MATCH REPORT: India v New Zealand

It very nearly was the perfect game. Like coal spontaneously igniting when the conditions are just right, India rekindled their fading World Cup campaign with all three departments coming together. They beat New Zealand by 186 runs, and reached the semi-final of a ICC global event for the first time since 2010.

It began with the flip of the coin. In England, they say ‘look up and then look down’. But even that advice left one confused. Above, it was overcast, but the pitch itself was hard and reflected runs. Fortunately, Kiwi skipper Suzie Bates opted to field. And it seemed a good decision when both Indian openers were sent back with just 21 on the board. But that was about all that went wrong for India.

Harmanpreet Kaur, batting at No. 4, had faced an average of just 30 balls per game in the six matches before this. So she took her time early, facing 28 dot balls for three runs against fast bowler Hannah Rowe. But with the patience of a big cat stalking its prey, she waited for the spinners to come on, and then scored at a run-a-ball against them. Her 60-run knock ended prematurely: a soft dismissal off the very first ball of the batting power play. it threatened to leave India wondering what could have been. But Veda Krishnamurthy ensured that it didn’t happen.

Mithali Raj was there all along, batting on 71 off 86 balls when Harmanpreet fell. Raj must have some kind of ferropliquid running through her veins; a pressure situation magnetises her. Under fire, she is as hard as steel and just as cool. But her century – her first against a top-three side — was reduced to a sideshow after Veda started batting.

Since Smriti Mandhana’a 90 off 72 in India’s win against England, no Indian batter had scored at a strike-rate of more than 100. That meant that India had been missing the push at the end of the innings, and Veda provided exactly that. With a relentless 70 off 45 balls, she helped India take 90 runs in the last 10 overs. She made New Zealand pay for dropping her on 32 in the 46th over, scoring 27 runs off the next eight balls she faced. The pair took India to 265, by far their highest-ever total against New Zealand.

The bowling and fielding dovetailed like never before in this tournament: two slip catches, one outstanding catch running back from Deepti Sharma, and a five wicket-haul for Rajeshwari Gayakwad. First the fast bowlers accounted for the openers – ticking another box — and then came perhaps the biggest period in play. Left-arm spinner Gayakwad was playing her first World Cup game, despite being India’s highest wicket-taker in the ICC Women’s Championship. She was brought in to replace the most experienced Indian spinner, Ekta Bisht, so she had big shoes to fill.

Up against her were Amy Satterthwaithe, scorer of four consecutive centuries not eight months past, and Sophie Devine, who smashed 93 off 41 against Pakistan last week. The pair could have taken the game away from India; instead Gayakwad took the ball away from them. She had Satterthwaite stumped off an arm ball that went the other way, and after cramping Devine for room from over the wicket, she drew the false shot with a wider delivery. She went on to take three more and cross the 50 wicket mark, also claiming the best-ever World Cup figures for India. New Zealand were all out for 79, giving India their biggest World Cup win in terms of run margin.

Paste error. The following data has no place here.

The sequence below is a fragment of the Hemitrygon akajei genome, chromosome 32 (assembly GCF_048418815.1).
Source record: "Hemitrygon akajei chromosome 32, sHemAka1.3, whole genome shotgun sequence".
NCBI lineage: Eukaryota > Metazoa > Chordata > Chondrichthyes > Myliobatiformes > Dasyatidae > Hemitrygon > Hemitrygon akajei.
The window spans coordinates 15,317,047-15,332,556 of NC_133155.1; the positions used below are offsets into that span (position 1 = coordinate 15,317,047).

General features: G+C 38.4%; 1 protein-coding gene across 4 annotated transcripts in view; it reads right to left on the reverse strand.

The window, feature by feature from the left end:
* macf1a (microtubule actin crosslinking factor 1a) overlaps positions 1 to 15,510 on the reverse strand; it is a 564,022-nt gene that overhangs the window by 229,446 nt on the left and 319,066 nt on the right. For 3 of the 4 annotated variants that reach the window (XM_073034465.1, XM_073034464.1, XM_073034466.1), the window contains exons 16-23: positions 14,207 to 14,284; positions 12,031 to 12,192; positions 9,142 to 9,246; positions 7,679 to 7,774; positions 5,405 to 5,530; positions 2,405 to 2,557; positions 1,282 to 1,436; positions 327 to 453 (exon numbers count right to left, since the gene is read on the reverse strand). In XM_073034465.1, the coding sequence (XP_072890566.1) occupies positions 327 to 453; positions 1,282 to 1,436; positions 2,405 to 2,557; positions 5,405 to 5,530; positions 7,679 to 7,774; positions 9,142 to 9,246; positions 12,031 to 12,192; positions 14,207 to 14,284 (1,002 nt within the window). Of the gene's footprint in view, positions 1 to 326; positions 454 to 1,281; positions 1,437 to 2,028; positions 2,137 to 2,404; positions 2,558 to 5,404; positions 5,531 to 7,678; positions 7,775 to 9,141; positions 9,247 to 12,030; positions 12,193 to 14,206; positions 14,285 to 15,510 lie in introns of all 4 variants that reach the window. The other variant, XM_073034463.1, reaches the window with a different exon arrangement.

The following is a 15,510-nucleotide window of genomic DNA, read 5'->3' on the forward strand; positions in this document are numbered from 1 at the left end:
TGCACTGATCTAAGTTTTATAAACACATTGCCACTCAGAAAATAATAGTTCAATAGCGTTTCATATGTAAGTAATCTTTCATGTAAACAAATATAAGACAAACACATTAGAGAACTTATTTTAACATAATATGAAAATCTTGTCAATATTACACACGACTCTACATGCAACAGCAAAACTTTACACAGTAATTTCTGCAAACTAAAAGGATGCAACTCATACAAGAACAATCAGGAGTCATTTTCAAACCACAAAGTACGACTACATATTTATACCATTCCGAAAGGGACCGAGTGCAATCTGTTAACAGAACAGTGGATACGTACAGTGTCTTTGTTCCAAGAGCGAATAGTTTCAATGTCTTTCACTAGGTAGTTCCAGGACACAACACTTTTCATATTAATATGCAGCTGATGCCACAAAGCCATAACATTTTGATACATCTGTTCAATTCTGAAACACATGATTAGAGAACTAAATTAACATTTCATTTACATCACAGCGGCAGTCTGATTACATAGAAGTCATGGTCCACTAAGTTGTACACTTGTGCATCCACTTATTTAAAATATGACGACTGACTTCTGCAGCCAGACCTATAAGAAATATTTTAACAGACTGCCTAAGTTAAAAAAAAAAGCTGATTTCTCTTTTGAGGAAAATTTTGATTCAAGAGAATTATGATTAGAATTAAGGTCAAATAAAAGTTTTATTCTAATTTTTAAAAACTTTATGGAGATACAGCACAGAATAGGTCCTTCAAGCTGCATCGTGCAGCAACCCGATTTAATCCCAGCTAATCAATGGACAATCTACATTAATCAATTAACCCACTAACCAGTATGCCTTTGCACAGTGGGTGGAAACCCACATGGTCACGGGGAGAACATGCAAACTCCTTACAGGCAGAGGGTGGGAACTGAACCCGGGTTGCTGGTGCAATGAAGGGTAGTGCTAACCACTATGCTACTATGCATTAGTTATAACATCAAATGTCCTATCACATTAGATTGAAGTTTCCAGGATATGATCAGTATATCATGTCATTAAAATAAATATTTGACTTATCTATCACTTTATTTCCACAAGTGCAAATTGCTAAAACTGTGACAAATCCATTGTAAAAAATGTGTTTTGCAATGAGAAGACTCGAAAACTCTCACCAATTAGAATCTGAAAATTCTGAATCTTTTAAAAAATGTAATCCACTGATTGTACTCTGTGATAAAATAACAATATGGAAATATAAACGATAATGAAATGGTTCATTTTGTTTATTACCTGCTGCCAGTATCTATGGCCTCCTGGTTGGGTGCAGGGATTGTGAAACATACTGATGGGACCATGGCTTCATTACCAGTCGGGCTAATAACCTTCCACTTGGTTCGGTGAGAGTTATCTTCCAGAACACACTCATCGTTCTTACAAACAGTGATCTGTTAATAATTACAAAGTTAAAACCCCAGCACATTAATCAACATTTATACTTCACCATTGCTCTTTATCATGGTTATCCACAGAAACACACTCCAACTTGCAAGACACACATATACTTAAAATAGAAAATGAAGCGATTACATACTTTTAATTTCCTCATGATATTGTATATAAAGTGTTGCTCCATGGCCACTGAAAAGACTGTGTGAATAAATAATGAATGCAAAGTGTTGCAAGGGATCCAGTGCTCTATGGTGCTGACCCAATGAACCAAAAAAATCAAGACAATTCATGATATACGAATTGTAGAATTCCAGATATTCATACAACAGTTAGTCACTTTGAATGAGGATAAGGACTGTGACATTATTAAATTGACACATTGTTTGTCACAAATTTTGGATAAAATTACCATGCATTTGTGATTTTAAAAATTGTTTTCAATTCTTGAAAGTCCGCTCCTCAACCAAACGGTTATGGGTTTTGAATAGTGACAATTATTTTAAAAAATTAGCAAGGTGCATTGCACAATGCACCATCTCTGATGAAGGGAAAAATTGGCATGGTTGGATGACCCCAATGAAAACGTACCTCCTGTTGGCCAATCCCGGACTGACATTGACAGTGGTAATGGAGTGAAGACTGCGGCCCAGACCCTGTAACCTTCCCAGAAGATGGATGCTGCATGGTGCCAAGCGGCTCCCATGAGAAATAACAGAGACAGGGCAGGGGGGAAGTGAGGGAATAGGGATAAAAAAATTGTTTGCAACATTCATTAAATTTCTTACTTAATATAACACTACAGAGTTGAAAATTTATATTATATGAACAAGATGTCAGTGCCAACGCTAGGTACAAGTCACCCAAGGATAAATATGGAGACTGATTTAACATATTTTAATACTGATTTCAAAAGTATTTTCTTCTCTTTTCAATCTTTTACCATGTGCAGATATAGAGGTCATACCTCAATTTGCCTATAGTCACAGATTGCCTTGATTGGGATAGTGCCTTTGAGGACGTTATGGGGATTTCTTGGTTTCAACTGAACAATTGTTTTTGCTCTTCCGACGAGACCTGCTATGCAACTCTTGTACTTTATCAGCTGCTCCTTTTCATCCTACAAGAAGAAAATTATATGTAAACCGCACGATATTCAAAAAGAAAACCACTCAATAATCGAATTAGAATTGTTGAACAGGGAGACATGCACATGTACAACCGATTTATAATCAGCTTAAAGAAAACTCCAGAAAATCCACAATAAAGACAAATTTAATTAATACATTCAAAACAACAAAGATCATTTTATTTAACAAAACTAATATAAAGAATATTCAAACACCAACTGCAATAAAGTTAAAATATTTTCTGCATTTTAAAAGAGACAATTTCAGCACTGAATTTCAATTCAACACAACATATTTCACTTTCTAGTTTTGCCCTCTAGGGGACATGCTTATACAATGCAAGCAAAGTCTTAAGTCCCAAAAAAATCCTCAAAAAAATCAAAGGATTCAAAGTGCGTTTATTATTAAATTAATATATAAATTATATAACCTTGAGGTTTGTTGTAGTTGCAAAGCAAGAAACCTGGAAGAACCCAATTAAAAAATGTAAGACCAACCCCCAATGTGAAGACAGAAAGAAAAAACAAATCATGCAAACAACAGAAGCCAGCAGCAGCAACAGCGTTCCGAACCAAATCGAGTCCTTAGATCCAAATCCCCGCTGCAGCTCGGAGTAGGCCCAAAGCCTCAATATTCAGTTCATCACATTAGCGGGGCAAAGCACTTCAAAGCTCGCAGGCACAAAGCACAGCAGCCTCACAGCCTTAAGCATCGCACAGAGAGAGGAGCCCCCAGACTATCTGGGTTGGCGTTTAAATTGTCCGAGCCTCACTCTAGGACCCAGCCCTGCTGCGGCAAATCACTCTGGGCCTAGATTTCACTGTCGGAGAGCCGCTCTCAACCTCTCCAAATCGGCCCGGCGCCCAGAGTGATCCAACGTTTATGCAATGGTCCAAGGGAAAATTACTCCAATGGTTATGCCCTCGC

“I’m extremely happy (with) the way the girls made a comeback”, said Mithali Raj after the game. “In earlier editions, we have seen one bad day and then we never made a comeback into the tournament… I think this is a new Indian team.”

Raj’s ‘New India’ now play the defending champions Australia on Thursday. Lanning’s side have not yet played in Derby, where India have won all four of their games. With the nation tuned into their progress thanks to a late decision to televise the game, India’s team have ensured there is more to look forward to this week than just Game of Thrones.

This article first appeared in the Economic Times, India


  1. I'm very interested to see how India fare against the Australians on Thursday. Let's face it, the challenge will be huge but this side are capable of getting the better of Lanning's outfit if they play well enough. It will be a momentous result if they pull off a win.

    There are a few things going India's way - the form of some of the batters and bowlers, results at this ground where India must feel at home by now, and the conditions and wicket which are likely to suit India a bit more if anything.

    I hope India have a good game - better than when they last played Australia when I was a bit disappointed with their performance, as they subsided a bit near the end and never really looked like winning.

    I've been an admirer of Krisnamurthy since I first saw her play, and and she is a very talented player in my opinion, no worse really than Mandhana or Kaur, but not as often thought about. I'm glad she managed to show what she can do against a top side like New Zealand.

    I wonder what the fallout will be for NZ, will they take this disappointment in their stride and move on or will there need to be a postmortem or one of those "root and branch" reviews you sometimes see following a side's exit at a slightly earlier stage than perhaps expected?

    And will the BCCI finally now start taking their women cricketers a bit more seriously if they think they could actually start winning world events? We can but hope...


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